• Anchor House of Artists founding director Michael Tillyer and co-director Susan Foley, seen at their new exhibit, “A Different Take on Scott Prior.” STAFF PHOTO/KEVIN GUTTING

Staff Writer
Published: 5/13/2021 4:02:13 PM

Before he developed a trademark style that merged a unique treatment of light, careful attention to detail and portraits of lush but lived-in landscapes, Valley painter Scott Prior studied printmaking at the University of Massachusetts Amherst and, after his graduation in the early 1970s, soaked up the work of area artists such as printmaker and sculptor Leonard Baskin and painter Gregory Gillespie.

It took him awhile to develop as a painter and to settle on the style that, broadly, came to be described as “realist” for its rich use of color and representational aesthetic. And while that was happening, Prior was producing a wide range of prints and graphic art that revealed a very different kind of look: satiric, surreal, eclectic and droll.

Much of that work is being shown collectively for the first time in a new exhibit at Northampton’s Anchor House of Artists in a show called, appropriately enough, “A Different Take on Scott Prior.” It’s one of four new exhibits Anchor has unveiled this week in a show that runs through May 29, and which will be marked by an artists’ reception on Friday, May 14, from 5 to 8 p.m.

Prior will also lead a discussion and a tour of his exhibit on May 21 from 6 to 8 p.m.

From a drawing in which he’s added himself to a group of serious-looking men from nearly 100 years ago, to a painting with a religious motif that’s fashioned on a toilet seat lid, to a drawing of the goofy members of an imaginary club, this is indeed a Scott Prior most people may not recognize.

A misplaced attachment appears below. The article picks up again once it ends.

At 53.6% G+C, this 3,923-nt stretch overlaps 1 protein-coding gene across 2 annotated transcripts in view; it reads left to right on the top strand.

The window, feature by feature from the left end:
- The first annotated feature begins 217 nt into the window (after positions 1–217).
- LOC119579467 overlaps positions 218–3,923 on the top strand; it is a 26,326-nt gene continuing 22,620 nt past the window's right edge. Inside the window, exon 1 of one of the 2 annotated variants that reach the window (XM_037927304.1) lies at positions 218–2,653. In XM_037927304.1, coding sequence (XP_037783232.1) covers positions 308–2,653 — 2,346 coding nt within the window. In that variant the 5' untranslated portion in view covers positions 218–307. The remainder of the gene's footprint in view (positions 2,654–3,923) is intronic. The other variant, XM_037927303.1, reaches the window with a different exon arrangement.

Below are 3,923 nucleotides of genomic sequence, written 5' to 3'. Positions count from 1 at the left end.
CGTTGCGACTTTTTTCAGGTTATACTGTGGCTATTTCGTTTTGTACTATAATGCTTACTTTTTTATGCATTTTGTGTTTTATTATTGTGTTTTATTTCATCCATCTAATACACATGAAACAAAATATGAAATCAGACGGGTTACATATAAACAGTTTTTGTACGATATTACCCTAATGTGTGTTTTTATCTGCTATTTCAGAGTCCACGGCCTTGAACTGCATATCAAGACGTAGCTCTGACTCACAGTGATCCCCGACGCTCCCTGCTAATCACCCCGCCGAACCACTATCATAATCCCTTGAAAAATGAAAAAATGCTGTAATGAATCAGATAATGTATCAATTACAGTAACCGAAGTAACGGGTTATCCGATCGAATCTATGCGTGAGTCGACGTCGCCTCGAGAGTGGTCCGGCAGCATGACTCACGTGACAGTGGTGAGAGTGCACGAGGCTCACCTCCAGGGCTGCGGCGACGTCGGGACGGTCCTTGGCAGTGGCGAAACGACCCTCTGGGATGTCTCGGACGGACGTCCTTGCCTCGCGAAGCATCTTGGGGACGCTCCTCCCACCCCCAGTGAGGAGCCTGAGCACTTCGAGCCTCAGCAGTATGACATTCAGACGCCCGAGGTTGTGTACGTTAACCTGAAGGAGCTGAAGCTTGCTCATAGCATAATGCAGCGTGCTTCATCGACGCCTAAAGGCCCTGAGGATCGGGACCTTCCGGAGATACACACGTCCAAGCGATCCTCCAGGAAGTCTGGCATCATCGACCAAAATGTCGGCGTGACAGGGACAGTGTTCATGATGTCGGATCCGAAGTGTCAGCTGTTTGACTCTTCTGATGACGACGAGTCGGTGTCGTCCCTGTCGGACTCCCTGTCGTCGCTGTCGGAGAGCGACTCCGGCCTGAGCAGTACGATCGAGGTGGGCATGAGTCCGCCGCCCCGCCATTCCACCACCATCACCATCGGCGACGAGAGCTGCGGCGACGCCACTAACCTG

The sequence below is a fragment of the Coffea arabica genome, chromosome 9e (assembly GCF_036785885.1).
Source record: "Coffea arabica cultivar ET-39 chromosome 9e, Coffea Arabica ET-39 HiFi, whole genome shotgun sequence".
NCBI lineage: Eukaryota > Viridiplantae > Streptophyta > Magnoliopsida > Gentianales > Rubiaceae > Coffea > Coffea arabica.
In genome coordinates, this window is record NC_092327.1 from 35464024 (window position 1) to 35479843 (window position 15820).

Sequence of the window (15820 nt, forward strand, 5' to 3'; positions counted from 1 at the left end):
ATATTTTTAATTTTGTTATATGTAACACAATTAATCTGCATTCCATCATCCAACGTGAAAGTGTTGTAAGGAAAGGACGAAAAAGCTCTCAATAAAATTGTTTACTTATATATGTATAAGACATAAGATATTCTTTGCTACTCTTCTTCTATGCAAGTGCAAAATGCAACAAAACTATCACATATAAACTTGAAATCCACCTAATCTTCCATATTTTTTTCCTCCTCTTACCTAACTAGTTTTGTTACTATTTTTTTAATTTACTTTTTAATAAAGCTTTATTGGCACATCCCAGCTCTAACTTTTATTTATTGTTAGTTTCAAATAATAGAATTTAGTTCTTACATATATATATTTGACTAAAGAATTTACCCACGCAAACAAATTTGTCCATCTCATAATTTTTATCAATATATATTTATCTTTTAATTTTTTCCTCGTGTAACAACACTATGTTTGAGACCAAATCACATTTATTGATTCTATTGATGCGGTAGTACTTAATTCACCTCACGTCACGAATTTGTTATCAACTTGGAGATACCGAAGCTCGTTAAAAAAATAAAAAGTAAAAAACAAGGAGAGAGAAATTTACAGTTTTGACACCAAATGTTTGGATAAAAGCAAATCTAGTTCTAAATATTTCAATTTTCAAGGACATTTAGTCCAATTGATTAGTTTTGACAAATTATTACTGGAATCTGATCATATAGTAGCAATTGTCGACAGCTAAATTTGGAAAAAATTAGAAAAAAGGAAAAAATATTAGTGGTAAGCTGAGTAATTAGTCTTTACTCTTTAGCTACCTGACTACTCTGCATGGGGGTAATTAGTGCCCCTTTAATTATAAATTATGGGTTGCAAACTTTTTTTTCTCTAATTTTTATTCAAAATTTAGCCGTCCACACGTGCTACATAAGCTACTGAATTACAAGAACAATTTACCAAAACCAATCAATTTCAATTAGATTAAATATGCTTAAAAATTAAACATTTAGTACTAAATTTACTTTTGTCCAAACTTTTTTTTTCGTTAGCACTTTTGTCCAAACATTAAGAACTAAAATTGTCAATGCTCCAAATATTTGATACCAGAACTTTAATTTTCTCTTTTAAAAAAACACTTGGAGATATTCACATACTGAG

In a visit to the galley earlier this week, Prior, formerly of Northampton and now living in Shelburne Falls, said he’s continued to do printmaking over the years, sometimes as studies for his paintings, and that earlier in his career he had exhibited some of that work.

But in talking with Michael Tillyer, the founder and co-director of Anchor House, Prior thought the gallery could be a good place for a show that offered a broader look at his printmaking as well as his drawing, including pen and ink works and ink washes.

“I’ve known Michael for years and always admired what he’s done here,” Prior said. “And we discussed how this could be a good place for a show that looks at the work I did before I developed a more settled style … where a lot of the earlier stuff was more fun.”

For his part, Tillyer notes that he’s long envisioned Anchor as a place for artists to show the work they’re interested in. He founded the gallery and organization in the late 1990s to help support artists dealing with mental illness, both through the use of subsidized studio space and as a place for displaying work. He later expanded to include work by visiting artists.

“We’ve always taken the position that we want to display the work artists want to show, not what we want to show,” he said.

Some of Prior’s earlier art offers a nod to Baskin’s prints and drawings, with offbeat portraits of people featuring distorted features, like bulbous noses and wide mouths full of teeth. These expressive prints, some in color, have a distinctive quality of line and feature the same attention to detail found in his paintings.

There’s plenty of humor here, too — a quality certainly found in some of his paintings, though it’s perhaps more subtle there. Here’s it more overt, more satiric, with a sense of the absurd.